Skin particles account for about 80 percent of the dust in the air in your home, according to the Ohio State University. Dust mites feed on skin particles, which means that the more dust you have in your home, the more dust mites you have. Your bed is among the worst havens for dust mites to breed since you spend roughly one-third of your time there and never wash it.
Companies that produce memory foam mattresses claim that they are less attractive to dust mites than conventional innerspring mattresses. Memory foam mattresses aren't made of the same fibrous materials, they argue, making them a less likely food source for dust mites. Such claims can be compelling enough for allergy-sensitive consumers to buy memory foam mattresses. Yet simple facts about dust mites detract from their credibility.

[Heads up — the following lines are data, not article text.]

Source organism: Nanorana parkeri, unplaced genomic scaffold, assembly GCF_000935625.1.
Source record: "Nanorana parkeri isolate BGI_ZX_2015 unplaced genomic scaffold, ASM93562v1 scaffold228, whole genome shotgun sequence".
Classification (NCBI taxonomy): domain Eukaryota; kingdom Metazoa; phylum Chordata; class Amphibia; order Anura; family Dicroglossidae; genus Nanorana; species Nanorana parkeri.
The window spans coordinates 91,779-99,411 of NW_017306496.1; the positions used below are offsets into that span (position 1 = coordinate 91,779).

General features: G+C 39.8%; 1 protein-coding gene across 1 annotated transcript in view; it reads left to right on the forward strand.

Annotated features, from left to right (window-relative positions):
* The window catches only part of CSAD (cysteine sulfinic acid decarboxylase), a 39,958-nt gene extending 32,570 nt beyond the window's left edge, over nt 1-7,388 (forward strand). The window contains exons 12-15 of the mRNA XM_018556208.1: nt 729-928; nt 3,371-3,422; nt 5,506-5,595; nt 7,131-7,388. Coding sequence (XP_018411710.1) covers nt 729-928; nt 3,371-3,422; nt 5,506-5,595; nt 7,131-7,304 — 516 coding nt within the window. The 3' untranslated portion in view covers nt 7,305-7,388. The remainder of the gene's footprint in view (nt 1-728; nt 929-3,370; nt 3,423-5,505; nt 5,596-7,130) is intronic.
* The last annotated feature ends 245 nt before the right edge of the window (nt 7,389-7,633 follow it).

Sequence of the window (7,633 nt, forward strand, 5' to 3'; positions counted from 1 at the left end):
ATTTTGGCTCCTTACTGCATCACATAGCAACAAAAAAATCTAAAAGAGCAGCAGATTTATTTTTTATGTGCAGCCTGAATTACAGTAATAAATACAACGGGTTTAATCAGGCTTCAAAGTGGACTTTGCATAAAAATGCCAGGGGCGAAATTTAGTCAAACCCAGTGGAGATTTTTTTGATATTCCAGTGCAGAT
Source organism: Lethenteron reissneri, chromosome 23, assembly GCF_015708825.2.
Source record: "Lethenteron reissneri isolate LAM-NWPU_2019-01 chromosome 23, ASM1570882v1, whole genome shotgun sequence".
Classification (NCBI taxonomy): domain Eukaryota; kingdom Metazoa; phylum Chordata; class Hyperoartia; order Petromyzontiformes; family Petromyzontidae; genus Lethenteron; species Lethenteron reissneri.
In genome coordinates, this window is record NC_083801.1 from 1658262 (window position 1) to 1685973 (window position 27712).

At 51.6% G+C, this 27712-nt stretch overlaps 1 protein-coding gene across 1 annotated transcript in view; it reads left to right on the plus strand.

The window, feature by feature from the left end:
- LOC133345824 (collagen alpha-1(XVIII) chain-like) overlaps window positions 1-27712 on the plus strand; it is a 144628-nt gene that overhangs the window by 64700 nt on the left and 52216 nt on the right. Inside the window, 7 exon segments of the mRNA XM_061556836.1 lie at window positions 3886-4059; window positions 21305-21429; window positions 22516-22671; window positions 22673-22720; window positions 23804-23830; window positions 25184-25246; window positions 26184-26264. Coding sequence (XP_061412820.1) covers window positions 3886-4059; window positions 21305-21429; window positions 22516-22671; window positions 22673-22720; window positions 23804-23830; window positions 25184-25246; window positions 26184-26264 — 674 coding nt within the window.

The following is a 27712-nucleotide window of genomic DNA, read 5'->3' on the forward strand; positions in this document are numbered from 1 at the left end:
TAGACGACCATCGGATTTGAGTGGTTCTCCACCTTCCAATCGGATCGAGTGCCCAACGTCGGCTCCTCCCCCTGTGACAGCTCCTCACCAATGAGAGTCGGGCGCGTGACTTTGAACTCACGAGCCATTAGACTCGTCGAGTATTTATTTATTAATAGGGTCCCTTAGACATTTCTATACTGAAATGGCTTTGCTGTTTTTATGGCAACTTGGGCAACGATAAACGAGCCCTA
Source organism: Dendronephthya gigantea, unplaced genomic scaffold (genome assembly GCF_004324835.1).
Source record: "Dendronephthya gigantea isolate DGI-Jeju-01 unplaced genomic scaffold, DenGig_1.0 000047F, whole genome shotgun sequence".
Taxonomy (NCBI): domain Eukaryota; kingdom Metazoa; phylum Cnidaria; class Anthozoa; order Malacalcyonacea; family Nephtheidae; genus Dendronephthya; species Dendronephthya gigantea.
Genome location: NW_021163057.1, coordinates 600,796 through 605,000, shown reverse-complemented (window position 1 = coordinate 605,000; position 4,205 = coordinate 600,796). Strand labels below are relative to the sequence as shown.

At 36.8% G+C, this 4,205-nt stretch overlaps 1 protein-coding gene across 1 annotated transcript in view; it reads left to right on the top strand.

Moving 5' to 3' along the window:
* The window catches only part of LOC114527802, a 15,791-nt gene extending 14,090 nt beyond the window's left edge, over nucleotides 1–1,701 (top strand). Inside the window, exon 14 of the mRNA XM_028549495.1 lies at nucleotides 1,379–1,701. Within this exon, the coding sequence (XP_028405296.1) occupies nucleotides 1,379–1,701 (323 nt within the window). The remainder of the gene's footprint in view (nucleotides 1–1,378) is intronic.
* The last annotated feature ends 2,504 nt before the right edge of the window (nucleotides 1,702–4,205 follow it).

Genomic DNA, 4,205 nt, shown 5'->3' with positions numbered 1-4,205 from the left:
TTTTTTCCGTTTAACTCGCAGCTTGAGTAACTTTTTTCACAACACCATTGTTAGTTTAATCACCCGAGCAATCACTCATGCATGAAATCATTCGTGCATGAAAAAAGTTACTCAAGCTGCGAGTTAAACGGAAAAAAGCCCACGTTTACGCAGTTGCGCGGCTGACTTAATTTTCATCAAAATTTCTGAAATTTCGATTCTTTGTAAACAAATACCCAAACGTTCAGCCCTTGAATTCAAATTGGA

Dust mites consume skin particles, which is why they exists in mattresses as well as in pillows and in upholstered furniture. Even without the natural fibers of an innerspring mattress, they can still consume the skin cells that slough off onto your memory foam mattress. In fact, a 2002 study published in the "European Journal of Allergy and Clinical Immunology" revealed that foam mattresses have four to eight times as many dust mites as innerspring mattresses, which is likely due to their more "open cell" structure.
Reducing Dust Mites
Washing your bedding at least once per week in 130-degree F water is a major step toward reducing dust mites on your bed. Cover your mattress --- whether memory foam or innerspring --- with a dust-proof cover to prevent as many dust mites from entering the mattress as you can. Replace your mattress at least once every 10 years.